One of the objectives of this article is to underscore the theological and mis-sional or pastoral debates which arise from the experiences of migrants. Such an understanding should appreciate the role of religion in shaping the identity of people on the move through their lived experiences of migration, something which has been widely ignored by most scholars exploring the discipline of religion and migration, as Hegan and Ebaugh (2003:39) have rightly noted:

... scholars of both immigration and religion have tended to neglect the role of religion and spirituality in the process of international migration. With the exception of historical (Dolan, 1975; Bodnar, 1985; Dolan, 1985) and recent case studies (e.g., Orsi, 1985; Mullins, 1988; Hurh & Kim, 1990; Leonard, 1992; Min, 1992; Waugh, 1994; Lin, 1996; Numrich, 1996; Warner & Wittner, 1998; Ebaugh & Chafetz, 2000) that focus on the functions of the Church in immigrant set-tlement and the emergent literature on the role of religion in the development of transnational activities (Casanova, 1997; Levitt, 1997; Rudolph & Pisca-tori, 1997; Levitt, 1998a, b), the role of religion in other stages of the migra-tion [sic] process, especially in decision-making and the journey, has been gener-ally [sic] overlooked by social scientists and policymakers alike.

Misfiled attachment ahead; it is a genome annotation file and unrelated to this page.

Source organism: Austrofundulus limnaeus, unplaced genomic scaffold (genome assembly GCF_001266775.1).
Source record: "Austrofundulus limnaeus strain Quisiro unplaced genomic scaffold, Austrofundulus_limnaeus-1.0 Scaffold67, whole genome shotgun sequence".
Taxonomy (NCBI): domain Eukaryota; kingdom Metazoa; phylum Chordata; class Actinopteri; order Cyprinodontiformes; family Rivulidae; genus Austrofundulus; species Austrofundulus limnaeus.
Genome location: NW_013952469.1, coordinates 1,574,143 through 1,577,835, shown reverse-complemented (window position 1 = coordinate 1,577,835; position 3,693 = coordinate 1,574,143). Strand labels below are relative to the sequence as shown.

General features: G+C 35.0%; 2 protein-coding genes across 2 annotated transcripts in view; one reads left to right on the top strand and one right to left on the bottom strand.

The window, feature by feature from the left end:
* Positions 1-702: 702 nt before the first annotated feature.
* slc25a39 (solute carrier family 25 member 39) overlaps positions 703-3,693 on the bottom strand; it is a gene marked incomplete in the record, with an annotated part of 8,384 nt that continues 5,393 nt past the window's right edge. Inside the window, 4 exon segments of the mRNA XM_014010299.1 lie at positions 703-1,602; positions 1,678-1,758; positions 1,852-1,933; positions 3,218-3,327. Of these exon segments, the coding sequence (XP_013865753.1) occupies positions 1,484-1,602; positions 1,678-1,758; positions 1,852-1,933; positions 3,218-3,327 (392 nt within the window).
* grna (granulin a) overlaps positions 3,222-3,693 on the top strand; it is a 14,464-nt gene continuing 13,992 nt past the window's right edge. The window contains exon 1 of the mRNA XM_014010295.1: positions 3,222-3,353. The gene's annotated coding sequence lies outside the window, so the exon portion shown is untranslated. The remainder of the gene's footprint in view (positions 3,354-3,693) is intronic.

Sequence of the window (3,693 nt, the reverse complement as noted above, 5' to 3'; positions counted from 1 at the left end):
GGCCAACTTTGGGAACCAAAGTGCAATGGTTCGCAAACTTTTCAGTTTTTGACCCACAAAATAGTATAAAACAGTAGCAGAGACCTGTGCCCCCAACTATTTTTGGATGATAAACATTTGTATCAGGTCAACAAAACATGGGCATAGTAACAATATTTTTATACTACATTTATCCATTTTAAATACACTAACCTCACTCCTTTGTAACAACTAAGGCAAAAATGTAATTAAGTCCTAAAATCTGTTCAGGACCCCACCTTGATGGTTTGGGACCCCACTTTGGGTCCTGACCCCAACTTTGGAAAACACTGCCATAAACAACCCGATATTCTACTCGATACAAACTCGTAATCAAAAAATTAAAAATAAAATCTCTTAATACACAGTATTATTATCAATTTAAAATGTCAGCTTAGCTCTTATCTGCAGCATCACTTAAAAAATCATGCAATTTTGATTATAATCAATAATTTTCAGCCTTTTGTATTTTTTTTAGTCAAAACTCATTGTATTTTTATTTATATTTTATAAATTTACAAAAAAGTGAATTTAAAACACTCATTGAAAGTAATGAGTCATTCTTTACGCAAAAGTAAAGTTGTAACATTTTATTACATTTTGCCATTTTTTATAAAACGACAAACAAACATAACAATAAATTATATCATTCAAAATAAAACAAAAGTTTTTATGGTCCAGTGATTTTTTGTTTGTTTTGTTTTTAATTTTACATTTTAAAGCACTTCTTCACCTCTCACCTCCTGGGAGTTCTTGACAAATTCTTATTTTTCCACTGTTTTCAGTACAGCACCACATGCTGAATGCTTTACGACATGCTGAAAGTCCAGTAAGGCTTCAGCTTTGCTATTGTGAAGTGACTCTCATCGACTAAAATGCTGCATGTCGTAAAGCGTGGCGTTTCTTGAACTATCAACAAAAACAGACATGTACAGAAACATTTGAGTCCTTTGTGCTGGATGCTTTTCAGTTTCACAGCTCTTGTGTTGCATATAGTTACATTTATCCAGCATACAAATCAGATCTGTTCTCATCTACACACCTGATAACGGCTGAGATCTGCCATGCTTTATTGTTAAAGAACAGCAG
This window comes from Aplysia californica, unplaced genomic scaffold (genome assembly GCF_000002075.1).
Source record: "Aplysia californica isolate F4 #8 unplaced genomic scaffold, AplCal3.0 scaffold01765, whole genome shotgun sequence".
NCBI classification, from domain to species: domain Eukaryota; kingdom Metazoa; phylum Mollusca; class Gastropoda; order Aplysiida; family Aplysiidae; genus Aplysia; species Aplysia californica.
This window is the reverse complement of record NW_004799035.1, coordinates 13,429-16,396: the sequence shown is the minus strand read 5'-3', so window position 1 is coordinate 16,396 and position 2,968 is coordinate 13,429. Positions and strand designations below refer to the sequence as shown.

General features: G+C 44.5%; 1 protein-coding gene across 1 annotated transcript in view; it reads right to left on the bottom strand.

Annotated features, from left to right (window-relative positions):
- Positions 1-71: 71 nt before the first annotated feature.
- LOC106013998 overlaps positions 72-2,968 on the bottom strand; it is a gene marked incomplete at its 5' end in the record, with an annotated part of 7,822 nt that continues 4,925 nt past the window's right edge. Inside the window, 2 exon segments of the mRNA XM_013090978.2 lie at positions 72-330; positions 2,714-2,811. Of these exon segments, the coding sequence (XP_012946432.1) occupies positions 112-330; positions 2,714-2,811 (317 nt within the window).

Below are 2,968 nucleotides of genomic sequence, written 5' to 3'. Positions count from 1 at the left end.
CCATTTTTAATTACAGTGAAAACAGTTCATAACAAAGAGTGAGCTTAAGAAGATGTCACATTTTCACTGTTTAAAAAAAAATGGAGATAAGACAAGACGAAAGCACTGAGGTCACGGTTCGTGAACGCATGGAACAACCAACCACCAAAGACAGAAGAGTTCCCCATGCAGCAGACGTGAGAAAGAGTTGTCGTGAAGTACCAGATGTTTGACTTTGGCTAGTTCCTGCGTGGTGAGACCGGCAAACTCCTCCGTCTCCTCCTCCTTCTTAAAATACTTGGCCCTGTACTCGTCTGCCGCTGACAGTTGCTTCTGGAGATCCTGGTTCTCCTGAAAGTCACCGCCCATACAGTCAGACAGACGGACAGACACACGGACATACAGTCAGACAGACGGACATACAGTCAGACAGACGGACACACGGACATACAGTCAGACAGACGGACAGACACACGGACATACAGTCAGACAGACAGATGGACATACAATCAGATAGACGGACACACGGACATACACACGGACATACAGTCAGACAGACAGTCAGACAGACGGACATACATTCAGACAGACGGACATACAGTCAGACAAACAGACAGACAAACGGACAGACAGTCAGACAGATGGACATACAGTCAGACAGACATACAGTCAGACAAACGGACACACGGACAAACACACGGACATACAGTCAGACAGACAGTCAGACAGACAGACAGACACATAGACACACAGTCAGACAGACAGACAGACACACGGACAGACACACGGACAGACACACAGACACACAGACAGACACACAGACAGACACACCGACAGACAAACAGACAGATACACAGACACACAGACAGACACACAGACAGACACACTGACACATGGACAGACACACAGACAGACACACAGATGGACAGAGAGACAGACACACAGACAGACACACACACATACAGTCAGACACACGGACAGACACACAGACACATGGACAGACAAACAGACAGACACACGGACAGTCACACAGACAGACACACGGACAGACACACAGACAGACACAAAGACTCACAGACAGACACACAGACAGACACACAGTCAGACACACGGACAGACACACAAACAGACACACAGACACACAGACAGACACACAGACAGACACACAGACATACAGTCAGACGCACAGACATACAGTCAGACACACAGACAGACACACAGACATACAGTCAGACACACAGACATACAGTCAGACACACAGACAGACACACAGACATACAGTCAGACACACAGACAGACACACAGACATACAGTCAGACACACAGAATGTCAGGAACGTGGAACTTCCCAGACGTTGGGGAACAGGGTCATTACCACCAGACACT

The Church can only address migration issues if there is an informed understanding of these challenges and what their mission implications are. For example, if the World Communion of Reformed Churches (WCRC, 2010b:164) understands mission as the crossing of all borders (transnationally) that separate people (boundaries) from God, one another and creation. It is only by crossing borders (boundaries) that reconciliation through Christ becomes a reality (WCRC, 2010b:164). This definition of mission takes people moving across borders seriously and notes that; "[t]he missional Church is transformational. It exists for the transformation of the community that it serves, through the power of the Gospel and the Holy Spirit" (WCRC, 2010b). Missional Church conversation presents a different way of thinking about the Church and also offers an alternative hermeneutic to reading and interpreting the Bible in the light of the experience of migration. Christopher Wright has warned in his book, The Mission of God (2006) that reflecting on mission demands that we pay attention to ethical issues, arguing; "there is no biblical mission without ethics, and God's mission calls for human response and that includes ethical dimensions (Wright, 2006:358). For purposes of this article, the current reflection on mission will not delve into the deeper ethical implications for mission.